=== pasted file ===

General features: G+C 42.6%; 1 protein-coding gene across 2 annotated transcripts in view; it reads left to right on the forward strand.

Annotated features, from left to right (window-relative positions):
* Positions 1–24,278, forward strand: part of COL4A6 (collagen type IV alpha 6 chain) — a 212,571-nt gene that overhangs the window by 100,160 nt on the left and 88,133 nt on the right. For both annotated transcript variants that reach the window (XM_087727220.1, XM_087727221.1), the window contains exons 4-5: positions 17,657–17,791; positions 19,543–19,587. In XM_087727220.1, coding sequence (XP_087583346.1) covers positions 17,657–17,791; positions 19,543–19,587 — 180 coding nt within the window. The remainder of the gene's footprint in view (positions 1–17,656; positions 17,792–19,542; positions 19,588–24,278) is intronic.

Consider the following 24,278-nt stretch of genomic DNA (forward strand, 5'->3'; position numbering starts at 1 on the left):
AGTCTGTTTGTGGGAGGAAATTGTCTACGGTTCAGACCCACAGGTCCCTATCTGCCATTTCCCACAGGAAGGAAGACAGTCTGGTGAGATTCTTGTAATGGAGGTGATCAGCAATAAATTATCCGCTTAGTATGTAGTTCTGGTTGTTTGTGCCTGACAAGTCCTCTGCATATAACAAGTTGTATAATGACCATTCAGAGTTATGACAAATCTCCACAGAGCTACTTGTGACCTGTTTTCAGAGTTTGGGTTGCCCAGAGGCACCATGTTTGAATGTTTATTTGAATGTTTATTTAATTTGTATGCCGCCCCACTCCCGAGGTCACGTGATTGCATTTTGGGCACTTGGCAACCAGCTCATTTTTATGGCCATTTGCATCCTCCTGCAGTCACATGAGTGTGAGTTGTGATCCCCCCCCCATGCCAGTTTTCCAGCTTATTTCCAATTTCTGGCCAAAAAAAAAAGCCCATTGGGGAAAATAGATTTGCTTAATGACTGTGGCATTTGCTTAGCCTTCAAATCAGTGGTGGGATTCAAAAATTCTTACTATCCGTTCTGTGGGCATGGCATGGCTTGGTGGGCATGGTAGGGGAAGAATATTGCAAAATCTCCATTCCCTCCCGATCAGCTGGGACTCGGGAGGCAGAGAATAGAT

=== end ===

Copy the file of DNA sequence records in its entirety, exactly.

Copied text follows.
General features: G+C 42.6%; 1 protein-coding gene across 2 annotated transcripts in view; it reads left to right on the forward strand.

Annotated features, from left to right (window-relative positions):
* Positions 1–24,278, forward strand: part of COL4A6 (collagen type IV alpha 6 chain) — a 212,571-nt gene that overhangs the window by 100,160 nt on the left and 88,133 nt on the right. For both annotated transcript variants that reach the window (XM_087727220.1, XM_087727221.1), the window contains exons 4-5: positions 17,657–17,791; positions 19,543–19,587. In XM_087727220.1, coding sequence (XP_087583346.1) covers positions 17,657–17,791; positions 19,543–19,587 — 180 coding nt within the window. The remainder of the gene's footprint in view (positions 1–17,656; positions 17,792–19,542; positions 19,588–24,278) is intronic.

Consider the following 24,278-nt stretch of genomic DNA (forward strand, 5'->3'; position numbering starts at 1 on the left):
AGTCTGTTTGTGGGAGGAAATTGTCTACGGTTCAGACCCACAGGTCCCTATCTGCCATTTCCCACAGGAAGGAAGACAGTCTGGTGAGATTCTTGTAATGGAGGTGATCAGCAATAAATTATCCGCTTAGTATGTAGTTCTGGTTGTTTGTGCCTGACAAGTCCTCTGCATATAACAAGTTGTATAATGACCATTCAGAGTTATGACAAATCTCCACAGAGCTACTTGTGACCTGTTTTCAGAGTTTGGGTTGCCCAGAGGCACCATGTTTGAATGTTTATTTGAATGTTTATTTAATTTGTATGCCGCCCCACTCCCGAGGTCACGTGATTGCATTTTGGGCACTTGGCAACCAGCTCATTTTTATGGCCATTTGCATCCTCCTGCAGTCACATGAGTGTGAGTTGTGATCCCCCCCCCATGCCAGTTTTCCAGCTTATTTCCAATTTCTGGCCAAAAAAAAAAGCCCATTGGGGAAAATAGATTTGCTTAATGACTGTGGCATTTGCTTAGCCTTCAAATCAGTGGTGGGATTCAAAAATTCTTACTATCCGTTCTGTGGGCATGGCATGGCTTGGTGGGCATGGTAGGGGAAGAATATTGCAAAATCTCCATTCCCTCCCGATCAGCTGGGACTCGGGAGGCAGAGAATAGAT